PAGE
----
10 steps to prepare for GDPR

10 steps to prepare for GDPR

In less than a month, all companies operating with data about EU citizens will be expected to meet the new General Data Protection Regulation (GDPR), coming into force on 25 May 2018. The requirements are tough, the penalties are big. If you have not started preparing for the new rules, it is time to do it to avoid a the massive fines stipulated by the new regulation, which can go up to 4% of your company’s global revenues.

SkyFlok helps its customers to take a big step towards GDPR compliance. Thanks to our patented technology, SkyFlok users can increase data privacy and reliability and share the data securely with their clients. Users can now choose from our GDPR compliant locations and ensure that they meet the new requirements. In addition, SkyFlok helps to protect data against ransomware attacks by retaining earlier versions of their files for unlimited time, across multiple cloud providers.

Here are some of the most important steps you and your company need to take to prepare for the upcoming rules in data protection.

  1. Educate yourself and your team

In order to meet the new data protection requirements, it is essential that you and your team know what GDPR is and understand the requirements. One of the main goals of GDPR is to make businesses accountable for breaches and loss of data. That is why it’s very important to have a complete understanding of the risks and pay great attention to the security characteristics of your product.

  1. Create a data protection plan

You might already have a data protection plan in place, but you will need to review and update it to ensure that it meets GDPR requirements.

  1. Ensure individual rights

You should make sure that your procedures cover all the rights individuals have. The GDPR includes the following rights for individuals:

  • the right to be informed about how their data is being collected and how it is used;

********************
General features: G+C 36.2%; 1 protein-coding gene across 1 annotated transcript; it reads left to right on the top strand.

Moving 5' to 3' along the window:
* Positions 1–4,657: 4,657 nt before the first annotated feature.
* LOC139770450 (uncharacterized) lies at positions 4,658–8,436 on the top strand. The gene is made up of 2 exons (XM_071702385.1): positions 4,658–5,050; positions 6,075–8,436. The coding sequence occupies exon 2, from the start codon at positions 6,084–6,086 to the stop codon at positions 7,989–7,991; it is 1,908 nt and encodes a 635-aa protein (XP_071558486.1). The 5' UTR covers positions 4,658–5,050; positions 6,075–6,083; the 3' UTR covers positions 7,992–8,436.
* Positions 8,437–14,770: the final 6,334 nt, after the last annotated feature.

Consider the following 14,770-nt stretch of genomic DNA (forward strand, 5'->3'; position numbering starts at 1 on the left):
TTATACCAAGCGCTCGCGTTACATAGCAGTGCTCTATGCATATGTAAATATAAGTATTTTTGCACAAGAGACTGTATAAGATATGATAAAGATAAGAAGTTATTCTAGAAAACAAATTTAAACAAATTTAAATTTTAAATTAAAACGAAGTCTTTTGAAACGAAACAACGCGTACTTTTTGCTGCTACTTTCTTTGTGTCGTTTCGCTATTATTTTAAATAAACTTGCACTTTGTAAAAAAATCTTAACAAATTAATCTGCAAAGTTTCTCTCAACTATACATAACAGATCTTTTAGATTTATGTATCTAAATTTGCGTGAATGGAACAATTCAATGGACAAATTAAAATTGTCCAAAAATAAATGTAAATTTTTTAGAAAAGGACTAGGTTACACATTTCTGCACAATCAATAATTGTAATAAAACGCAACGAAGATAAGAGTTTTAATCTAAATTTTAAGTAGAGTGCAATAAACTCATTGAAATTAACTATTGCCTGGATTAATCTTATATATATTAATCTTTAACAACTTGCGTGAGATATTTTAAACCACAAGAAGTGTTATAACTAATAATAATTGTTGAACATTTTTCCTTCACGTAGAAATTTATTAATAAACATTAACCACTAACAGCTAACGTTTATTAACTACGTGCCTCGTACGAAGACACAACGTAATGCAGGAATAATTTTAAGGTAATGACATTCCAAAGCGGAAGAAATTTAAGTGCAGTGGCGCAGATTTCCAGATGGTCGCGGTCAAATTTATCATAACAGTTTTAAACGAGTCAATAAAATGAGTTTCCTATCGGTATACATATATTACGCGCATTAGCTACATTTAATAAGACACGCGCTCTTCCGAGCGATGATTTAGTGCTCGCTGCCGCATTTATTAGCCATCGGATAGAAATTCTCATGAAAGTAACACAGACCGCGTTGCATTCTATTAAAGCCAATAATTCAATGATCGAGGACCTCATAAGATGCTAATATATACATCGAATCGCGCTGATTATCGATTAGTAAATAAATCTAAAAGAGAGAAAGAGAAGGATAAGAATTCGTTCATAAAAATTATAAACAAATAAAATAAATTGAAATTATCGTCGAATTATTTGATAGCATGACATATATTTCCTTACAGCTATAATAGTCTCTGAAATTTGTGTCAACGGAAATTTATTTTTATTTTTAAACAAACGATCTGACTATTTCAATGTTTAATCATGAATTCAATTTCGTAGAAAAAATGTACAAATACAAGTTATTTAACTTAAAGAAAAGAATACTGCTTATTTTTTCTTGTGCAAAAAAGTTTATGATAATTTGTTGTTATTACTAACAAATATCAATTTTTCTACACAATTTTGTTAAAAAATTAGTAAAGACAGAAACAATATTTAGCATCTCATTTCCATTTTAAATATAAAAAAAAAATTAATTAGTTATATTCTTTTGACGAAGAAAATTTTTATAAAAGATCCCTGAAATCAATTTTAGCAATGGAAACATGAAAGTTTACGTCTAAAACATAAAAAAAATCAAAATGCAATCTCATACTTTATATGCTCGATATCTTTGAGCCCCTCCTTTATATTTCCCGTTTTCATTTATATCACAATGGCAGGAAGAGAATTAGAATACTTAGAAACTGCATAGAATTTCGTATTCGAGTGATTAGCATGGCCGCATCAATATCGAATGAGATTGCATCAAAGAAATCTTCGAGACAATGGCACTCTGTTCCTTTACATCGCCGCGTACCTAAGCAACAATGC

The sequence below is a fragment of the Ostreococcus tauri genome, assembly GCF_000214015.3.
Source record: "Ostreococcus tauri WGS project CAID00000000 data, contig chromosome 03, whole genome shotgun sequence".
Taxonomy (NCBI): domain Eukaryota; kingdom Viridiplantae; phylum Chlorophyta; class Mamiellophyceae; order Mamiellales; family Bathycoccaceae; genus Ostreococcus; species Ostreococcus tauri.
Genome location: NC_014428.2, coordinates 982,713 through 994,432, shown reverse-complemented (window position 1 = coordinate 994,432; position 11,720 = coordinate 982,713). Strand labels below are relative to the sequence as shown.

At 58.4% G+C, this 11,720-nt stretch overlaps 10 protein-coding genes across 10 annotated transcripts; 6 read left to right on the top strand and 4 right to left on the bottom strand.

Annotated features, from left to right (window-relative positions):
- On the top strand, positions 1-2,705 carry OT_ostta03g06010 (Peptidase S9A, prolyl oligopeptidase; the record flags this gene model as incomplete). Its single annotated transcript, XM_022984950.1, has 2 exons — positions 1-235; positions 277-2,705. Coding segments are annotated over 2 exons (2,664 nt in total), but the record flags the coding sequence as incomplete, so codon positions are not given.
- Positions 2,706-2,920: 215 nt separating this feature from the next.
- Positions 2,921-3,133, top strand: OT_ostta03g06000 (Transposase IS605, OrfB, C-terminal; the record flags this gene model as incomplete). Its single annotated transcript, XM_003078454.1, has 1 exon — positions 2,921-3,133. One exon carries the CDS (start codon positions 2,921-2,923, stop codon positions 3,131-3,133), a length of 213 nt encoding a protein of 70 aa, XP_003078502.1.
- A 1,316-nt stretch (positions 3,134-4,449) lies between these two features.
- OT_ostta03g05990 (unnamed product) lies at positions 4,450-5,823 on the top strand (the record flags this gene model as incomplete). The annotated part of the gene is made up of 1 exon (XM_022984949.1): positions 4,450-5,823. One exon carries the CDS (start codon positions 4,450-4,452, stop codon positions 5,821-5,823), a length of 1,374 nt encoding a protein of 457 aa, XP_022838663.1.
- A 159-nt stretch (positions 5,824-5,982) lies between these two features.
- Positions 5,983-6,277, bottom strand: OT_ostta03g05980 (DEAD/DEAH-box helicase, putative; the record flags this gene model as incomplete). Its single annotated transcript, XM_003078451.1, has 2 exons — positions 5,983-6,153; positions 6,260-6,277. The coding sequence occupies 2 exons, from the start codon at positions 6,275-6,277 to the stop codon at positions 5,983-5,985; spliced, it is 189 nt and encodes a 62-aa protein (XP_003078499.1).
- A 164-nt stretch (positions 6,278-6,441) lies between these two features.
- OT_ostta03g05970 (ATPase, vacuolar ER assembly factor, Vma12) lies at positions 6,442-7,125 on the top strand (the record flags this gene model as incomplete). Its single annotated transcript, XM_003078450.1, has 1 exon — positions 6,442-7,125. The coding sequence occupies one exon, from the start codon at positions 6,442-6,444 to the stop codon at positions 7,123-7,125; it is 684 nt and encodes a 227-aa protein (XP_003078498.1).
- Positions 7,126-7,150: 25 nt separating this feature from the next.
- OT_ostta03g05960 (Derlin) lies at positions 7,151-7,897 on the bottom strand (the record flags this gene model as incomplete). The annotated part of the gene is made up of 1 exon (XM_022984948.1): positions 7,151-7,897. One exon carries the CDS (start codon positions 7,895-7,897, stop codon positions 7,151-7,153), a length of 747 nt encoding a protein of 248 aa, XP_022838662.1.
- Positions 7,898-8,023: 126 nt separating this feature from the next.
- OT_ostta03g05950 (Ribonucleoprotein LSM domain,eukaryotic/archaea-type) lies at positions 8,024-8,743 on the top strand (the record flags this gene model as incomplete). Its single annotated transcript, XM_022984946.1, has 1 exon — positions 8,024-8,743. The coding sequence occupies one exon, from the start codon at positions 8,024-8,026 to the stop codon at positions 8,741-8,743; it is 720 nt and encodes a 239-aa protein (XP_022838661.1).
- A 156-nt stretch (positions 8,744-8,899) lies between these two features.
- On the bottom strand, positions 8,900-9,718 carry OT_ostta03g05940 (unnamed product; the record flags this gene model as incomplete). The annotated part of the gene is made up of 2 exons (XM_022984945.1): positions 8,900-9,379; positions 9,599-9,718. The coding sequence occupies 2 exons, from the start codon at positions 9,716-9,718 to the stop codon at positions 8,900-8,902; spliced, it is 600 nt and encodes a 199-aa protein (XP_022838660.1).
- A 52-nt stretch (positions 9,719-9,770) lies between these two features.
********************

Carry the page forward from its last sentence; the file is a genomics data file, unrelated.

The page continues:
• the right of access which allows users to be aware of and verify the lawfulness of the processing of their data;
  • the right to rectification – personal data can be rectified if it is inaccurate or incomplete;
  • the right to erasure – enables users to request the deletion or removal of personal data;
  • the right to restrict processing – the data subject shall have the right to obtain from the controller restriction of processing;
  • the right to data portability – allows users to obtain and reuse their personal data for their own purposes across different services;
  • the right to object – users have the right to object to processing based on legitimate interests or the performance of a task in the public interest/exercise of official authority, direct marketing as well as the right to object to processing for purposes of scientific/historical research and statistics;
  • the right not to be subject to automated decision-making including profiling
  1. Prepare for the rules regarding children’s personal data

In case your organization collects personal data of children, you should definitely start thinking about whether you need to put systems in place to verify individuals’ ages and to obtain parental or guardian consent for any data processing activity.

  1. Prepare for ‘Privacy by Design’

Under GDPR, you will have to show that you have integrated data protection into your processing activities. You should have clear policies in place to prove that you meet the required data protection standards under the GDPR.

  1. Review and update your privacy notices and policies

One of the incoming GDPR requirements calls for clear and plain language in the provided privacy information. Your policies should be transparent and easily accessible.

  1. Hire or appoint Data Protection Officers (if needed)

You should appoint a DPO to take responsibility for data protection compliance, if you are:

  • an organization that carries out the large-scale processing of special categories of data e.g. health records.
  • a public authority (except for courts acting in their judicial capacity);
  • an organization that carries out the regular and systematic monitoring of individuals on a large scale;
  1. Get ready for GDPR international data transfers

In order to ensure that the level of protection under the GDPR is not undermined, the new regulations impose restrictions on the transfer of personal data outside the European Union.

Under GDPR, you may be able to transfer personal data:

  • subject to appropriate safeguards
  • on the basis of the ICO’s decision regarding levels of protection in specific territories
  1. Set up a process for ongoing assessment

To make sure that you remain in compliance, you will need to monitor and make continuous improvement.

  1. Small organization? Ask for help, if needed!

Small organizations are also affected by GDPR, who might not have the resources needed to meet the new requirements. If your organization is one of them, you might search for outside resources to get advice or help.

Protect the privacy of your data and comply with the new regulations with SkyFlok! Join us at https://www.skyflok.com/ 

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